At a high-level, patient waits are reduced when patients are scheduled at a time when their care teams will be available to treat them. However, in reality, Patient Scheduling is far more complex. Care Teams strive to create schedules that are always full (to maximize revenue in Fee-For-Service reimbursement models) despite no-shows, cancellations, late patients, and a mix of short and long patient cycle times, and end at a reasonable hour.
For a typical clinician, there are over a Google possible ways to schedule patients in a given day. The vast majority of clinics schedule patients in a way that maximize revenue. A smaller percentage also ensure a reasonable end to the workday. Very few maximize revenue, respect clinician’s workdays, and maximize patient experience – this is an incredibly difficult mathematics problem to solve without the right data and software tools.
RTLS was clinically validated by the Dana Farber Cancer Institute (1) as the missing piece in building schedules that achieve success for revenue, clinician experience, and patient experience. They recognized that EHR data alone was an insufficient method for finding optimal schedules out of these Google possibilities and that RTLS was the key to quickly and accurately building clinician and patient-friendly schedules. There are three elements to this problem:
Kadish, Sarah, MS. “Transforming Process Improvement through RTLS Data.” HIMSS15 Annual Conference & Exhibition, April 14, 2015.
Vanderbilt Urology is a worldwide leader in Urological Care and a Top 10 Urology center in the country. Their clinic recognized that Apprentice Health was the pioneer of IoT workflow sensing, activity based costing, and predictive Patient Scheduling for ambulatory clinics (2).
Early on in the partnership, the two teams agreed upon the necessary ingredients for high-performance patient scheduling and debunked many common patient scheduling myths.
Sensor Data over EHR time-stamp data. Like many clinics across the country, Vanderbilt Urology recognized that their existing EHR data was insufficient to optimize their processes. Sensor data accurately and passively maps out all the process flows. EHR time-stamp data, on the other hand, is incomplete – it does not typically reflect the actual flow of operations, is difficult to scale, and is not real-time. While a few clinics across the country have had minor successes using EHR time-stamps, Machine Learning, and simulation – most have not due to poor data quality. Moreover, EHR time-stamp based models can’t accurately power predictive staffing, real-time workflow orchestration, or activity-based costing applications.
The future of healthcare operations will rely on passive sensing, not manual data-entry. The future of healthcare is ambient and enriched by sensors – finally freeing clinicians and patients from being tethered at all times to the EHR.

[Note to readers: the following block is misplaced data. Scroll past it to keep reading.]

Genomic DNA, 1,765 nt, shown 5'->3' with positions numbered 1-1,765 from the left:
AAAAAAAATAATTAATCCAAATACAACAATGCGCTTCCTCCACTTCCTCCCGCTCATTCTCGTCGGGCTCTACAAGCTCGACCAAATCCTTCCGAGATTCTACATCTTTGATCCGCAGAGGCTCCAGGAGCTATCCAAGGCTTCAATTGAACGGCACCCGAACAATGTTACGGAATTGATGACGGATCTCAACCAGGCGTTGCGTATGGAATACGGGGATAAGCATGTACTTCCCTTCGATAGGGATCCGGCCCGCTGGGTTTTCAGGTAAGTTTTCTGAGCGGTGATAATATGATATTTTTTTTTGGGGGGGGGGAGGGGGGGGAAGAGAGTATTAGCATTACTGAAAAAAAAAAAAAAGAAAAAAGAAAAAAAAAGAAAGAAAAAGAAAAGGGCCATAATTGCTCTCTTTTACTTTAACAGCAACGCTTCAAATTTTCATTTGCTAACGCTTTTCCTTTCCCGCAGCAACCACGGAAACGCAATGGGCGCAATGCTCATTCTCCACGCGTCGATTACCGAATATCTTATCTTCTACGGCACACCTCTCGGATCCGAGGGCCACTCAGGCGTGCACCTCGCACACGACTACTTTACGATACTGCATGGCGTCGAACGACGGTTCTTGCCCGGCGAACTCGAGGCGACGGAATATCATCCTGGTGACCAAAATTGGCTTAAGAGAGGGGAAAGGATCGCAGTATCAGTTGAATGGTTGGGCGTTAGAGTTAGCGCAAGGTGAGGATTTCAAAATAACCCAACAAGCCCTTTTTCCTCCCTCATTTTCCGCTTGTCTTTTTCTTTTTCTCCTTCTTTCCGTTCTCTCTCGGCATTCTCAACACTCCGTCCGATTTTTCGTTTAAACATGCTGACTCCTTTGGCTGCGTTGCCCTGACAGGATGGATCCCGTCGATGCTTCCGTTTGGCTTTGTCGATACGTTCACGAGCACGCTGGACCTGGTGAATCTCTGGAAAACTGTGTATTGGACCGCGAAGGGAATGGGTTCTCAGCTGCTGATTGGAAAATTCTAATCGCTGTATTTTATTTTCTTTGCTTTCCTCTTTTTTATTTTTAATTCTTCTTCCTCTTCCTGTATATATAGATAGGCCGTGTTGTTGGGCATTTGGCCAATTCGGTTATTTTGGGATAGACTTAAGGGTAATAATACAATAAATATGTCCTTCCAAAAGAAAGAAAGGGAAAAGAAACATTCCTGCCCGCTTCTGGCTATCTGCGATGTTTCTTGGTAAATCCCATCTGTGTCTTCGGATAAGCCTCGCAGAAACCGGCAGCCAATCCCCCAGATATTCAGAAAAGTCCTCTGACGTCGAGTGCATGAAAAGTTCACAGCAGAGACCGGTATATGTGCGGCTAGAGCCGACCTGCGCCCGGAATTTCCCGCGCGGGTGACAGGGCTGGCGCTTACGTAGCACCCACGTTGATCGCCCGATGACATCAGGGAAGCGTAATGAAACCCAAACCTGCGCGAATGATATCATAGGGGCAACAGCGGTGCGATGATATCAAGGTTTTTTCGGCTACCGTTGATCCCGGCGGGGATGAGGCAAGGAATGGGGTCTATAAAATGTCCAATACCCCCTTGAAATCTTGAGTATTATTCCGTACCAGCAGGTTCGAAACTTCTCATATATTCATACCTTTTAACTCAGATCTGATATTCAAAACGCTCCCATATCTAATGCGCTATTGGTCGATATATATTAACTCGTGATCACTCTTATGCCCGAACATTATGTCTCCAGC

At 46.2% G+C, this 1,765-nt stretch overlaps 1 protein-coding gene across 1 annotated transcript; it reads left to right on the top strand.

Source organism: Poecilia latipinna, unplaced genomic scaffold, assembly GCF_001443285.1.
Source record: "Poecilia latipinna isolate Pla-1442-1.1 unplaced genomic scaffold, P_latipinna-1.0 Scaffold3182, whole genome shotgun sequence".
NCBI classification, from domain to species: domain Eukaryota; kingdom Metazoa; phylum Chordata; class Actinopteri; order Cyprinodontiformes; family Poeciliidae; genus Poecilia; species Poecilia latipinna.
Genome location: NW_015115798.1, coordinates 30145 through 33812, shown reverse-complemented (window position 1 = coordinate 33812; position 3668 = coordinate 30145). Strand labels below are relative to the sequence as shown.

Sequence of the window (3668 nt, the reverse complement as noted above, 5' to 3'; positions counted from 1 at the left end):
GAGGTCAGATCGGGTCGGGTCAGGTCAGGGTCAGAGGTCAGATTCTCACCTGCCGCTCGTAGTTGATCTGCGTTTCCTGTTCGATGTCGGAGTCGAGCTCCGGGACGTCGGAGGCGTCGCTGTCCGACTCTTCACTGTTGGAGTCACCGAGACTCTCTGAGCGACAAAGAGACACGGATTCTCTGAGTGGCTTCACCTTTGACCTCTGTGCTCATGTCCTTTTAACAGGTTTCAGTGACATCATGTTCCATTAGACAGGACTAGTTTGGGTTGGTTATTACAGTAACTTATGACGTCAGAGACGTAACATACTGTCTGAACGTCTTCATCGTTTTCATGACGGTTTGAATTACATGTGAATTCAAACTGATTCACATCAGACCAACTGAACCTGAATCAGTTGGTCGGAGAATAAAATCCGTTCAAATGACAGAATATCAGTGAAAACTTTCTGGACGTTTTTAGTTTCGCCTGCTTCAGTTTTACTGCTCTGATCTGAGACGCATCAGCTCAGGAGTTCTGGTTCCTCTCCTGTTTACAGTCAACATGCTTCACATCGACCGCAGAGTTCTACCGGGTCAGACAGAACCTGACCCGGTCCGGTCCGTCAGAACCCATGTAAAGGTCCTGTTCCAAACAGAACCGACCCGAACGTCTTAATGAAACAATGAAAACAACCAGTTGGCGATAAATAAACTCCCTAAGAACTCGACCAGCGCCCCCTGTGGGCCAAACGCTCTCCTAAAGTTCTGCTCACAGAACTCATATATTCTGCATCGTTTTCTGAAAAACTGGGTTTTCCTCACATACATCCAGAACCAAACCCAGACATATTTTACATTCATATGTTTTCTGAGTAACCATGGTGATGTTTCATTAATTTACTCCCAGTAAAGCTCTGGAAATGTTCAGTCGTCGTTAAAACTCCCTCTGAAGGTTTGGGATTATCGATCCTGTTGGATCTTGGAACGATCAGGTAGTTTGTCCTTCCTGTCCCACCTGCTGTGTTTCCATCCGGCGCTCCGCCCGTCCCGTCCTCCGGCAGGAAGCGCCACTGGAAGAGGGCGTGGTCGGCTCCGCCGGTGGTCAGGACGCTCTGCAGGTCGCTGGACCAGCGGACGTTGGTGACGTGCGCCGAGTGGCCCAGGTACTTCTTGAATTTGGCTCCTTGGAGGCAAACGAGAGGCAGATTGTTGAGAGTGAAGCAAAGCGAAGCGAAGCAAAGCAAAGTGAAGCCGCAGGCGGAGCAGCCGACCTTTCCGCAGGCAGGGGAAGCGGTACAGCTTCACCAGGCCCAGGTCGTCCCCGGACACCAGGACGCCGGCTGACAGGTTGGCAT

Personalized Scheduling over One-Size Fits All Scheduling. Many of the ambulatory executives we have spoken to across the country are currently attempting to bring standardization to their patient access strategies. While standardization of some elements of patient access is vital, standardization of the timing and cadence of the template slots themselves is a recipe for both poor patient experience and clinician push-back.
Clinicians want schedules that reflect how their Care Teams work together, respect their workflow patterns, and provide patients a consistent, high-quality experience. One-Size fits all scheduling results in missed revenue and poor patient experience, as these schedules don’t reflect operations truth.
Maintain Current Clinician Workflows over Complete Overhaul. Clinician schedules can be political and reflect years of negotiated history on ways to share procedure space, staff, and other resources. Predictive scheduling systems must respect these constraints and find other ways to improve the process.
Comprehensive Solution over Point Solution. Successful patient schedule strategies can’t rely on only no-show prediction and cancellation dynamics. While these are very important variables, the picture is far more complex. For example, most common no-show prediction models will actually increase patient wait times if not used in combination with data on patient arrival times, wait times, team dynamics, and interaction times. Many hospitals are now discovering this the hard way. Talk to us and we’ll teach you why.
Vanderbilt Urology was correct in promoting these scheduling principles. After implementing Apprentice Scheduling Core templates, patients experienced a 40% reduction in wait times.
Apprentice Health recognized that a commercial Patient Scheduling solution was needed that leveraged less expensive IoT infrastructure and advances in computing.
Over our first two years as a company, we built the needed RTLS, process mining, simulation, and data science software needed to quickly scale better patient scheduling across the globe.
We believe these Apprentice Health modules represents the largest ROI of any software intervention in outpatient medicine today. Individual clinicians do not need to see more patients to achieve revenue gains.
And we’re just getting started. This was all done without EHR integration to limit any typical IT approval delays. Incorporation of medical history and demographic information into the predictive models enables an even higher degree of predictive accuracy that will further decrease patient wait times and improve patient experience.
Apprentice Health is on track to optimize over 1,000,000 patient visits by the end of 2020. We’ve partnered with some of the leading hospitals in the country and are now looking to partner with healthcare champions passionate about operations, patient experience, and building a sustainable healthcare system.